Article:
Sarah McFarlane, Reuters | Aug 14, 2012 9:39 AM ET
LONDON — Raw sugar futures recovered some ground on Tuesday, trimming recent losses caused by improving prospects in top producers Brazil and India, while ICE cocoa was higher and coffee steadied.
Raw sugar rose as dealers eyed the strengthening domestic price in key producer India, which is expected to curb exports, after a weak start to the country’s monsoon rains.
“India’s domestic sugar prices have risen 25 percent since June on concerns over next season’s output, with festival demand for sugar which is nearing its seasonal peak, providing further support,” said Macquarie Bank in a sugar report.
“This is despite sugar prices on the international market having started to weaken, amidst a pick up in Brazilian crushing.”
Benchmark October sugar futures on ICE rose 0.19 cents or 0.9 percent to 20.58 cents a lb at 1133 GMT.
Dealers said lower prices were expected to stimulate demand on the physical market as importers looked to restock.
“The market has now retreated to a far more realistic level and with the RSI’s (technical indicator) now getting well oversold, this may offer end destination buyers a good opportunity to either buy more physicals or at least do some pricing,” said a London-based broker.
White sugar October futures on Liffe were $3.50 or 0.6 percent higher at $577.50 a tonne.
Cocoa futures were firm after closing below key technical support levels, indicating weakness in the recent uptrend.
Speculators large long position in both markets reflected concerns over weather phenomenon El Nino developing later in the year and cutting crop prospects.
“The speculative long position is huge. It’s the biggest it’s been since civil war in Ivory Coast in March last year. There are fears about the weather in West Africa and whether it will have an impact on the next main crop,” said a European commodities analyst.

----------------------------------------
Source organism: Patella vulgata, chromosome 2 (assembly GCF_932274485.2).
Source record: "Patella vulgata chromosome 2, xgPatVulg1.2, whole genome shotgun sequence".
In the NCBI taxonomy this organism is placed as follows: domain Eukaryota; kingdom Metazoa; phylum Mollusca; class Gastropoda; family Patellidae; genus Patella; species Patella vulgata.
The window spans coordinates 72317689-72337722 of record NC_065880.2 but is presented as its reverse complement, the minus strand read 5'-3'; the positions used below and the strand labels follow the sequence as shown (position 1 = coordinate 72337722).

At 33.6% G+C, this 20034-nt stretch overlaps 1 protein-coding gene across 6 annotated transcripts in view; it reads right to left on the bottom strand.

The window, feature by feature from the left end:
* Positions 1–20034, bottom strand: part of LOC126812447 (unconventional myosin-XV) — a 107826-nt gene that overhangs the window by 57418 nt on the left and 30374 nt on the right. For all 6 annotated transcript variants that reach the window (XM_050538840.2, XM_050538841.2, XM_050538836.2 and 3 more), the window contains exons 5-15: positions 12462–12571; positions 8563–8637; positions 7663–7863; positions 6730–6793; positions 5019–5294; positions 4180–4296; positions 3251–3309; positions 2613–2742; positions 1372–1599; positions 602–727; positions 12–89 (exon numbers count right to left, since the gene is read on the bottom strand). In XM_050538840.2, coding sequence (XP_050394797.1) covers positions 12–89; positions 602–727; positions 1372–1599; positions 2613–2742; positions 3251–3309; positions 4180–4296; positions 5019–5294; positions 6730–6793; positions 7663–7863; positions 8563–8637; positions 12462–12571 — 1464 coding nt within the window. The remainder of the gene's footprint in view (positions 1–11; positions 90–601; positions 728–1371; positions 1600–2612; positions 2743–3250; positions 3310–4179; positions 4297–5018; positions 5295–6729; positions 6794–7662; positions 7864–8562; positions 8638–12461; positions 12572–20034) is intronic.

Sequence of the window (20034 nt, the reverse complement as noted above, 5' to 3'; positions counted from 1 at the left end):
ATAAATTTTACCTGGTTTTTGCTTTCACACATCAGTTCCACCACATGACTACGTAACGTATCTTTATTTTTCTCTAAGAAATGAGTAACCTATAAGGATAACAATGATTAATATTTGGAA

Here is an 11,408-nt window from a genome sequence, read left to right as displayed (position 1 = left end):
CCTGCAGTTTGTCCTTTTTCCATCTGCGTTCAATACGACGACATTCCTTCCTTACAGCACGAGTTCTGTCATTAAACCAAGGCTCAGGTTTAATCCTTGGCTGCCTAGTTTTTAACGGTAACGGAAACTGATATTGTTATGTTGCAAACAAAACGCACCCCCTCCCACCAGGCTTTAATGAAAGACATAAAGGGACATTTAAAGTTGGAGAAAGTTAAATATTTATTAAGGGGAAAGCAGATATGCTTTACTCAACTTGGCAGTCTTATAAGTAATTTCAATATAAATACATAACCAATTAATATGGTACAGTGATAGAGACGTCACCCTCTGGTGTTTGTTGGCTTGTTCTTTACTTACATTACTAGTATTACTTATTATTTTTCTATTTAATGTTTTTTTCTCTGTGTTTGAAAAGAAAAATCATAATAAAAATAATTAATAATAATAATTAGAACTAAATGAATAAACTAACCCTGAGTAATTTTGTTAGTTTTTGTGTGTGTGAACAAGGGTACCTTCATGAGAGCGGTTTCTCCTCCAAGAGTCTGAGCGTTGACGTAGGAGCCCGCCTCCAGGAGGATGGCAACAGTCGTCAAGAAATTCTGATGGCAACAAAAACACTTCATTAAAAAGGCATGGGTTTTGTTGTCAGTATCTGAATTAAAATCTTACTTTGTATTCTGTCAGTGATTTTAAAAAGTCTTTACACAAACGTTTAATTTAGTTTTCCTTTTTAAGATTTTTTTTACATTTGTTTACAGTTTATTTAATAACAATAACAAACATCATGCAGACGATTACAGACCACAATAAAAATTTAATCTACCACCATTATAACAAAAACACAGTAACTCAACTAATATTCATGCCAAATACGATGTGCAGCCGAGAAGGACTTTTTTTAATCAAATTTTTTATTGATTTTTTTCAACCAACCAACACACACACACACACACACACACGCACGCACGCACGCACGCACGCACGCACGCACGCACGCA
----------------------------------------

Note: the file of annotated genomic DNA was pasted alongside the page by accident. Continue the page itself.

ICE December cocoa futures were up $41 or 1.7 percent at $2,440, below Monday’s nine-month high of $2,501 per tonne.
Australia’s weather bureau said on Tuesday there were clear signs El Nino was developing in the eastern Pacific, raising concerns over the potential impact of the weather event on agriculture at time of soaring global food prices.
“El Nino has tended to have its biggest impact when it’s very severe and there’s no indication it’s going to be severe,” said the analyst.
Liffe December cocoa futures were up 24 pounds at 1,648 pounds per tonne, after hitting 1,678 pounds on Friday, their highest level since November.
Arabica coffee futures were steady, as ample beans on the physical market weighed, with top producer Brazil’s harvest nearing completion and quality concerns related to heavy rains in May and June easing.
“The weather (in Brazil) has improved, so recently the quality has been a lot better,” said the European commodities analyst.
“I don’t think the quality is as good as if we hadn’t had the rain. Fine cups are trading at a premium to semi-washed arabicas so there appears to be less fine cup beans.”
December arabicas on ICE were down 0.6 cent or 0.4 percent at $1.6645 a lb, above Monday’s six-week low of $1.66.
Brazil’s coffee harvest was 80 percent progressed by Aug. 9, agricultural analyst Safras e Mercado said on Monday, a slower pace than last year when 88 percent of the beans from that smaller crop had been gathered.
November robusta coffee futures were down $24 or 1.1 percent at $2,118 a tonne.
Dealers eyed the certified stocks in arabicas and robustas as an indication of demand switching into robustas.
“Arabica certified stocks are increasing, while robusta certified stocks are decreasing, which is a sign of a big shift away from arabicas into robustas,” said the analyst.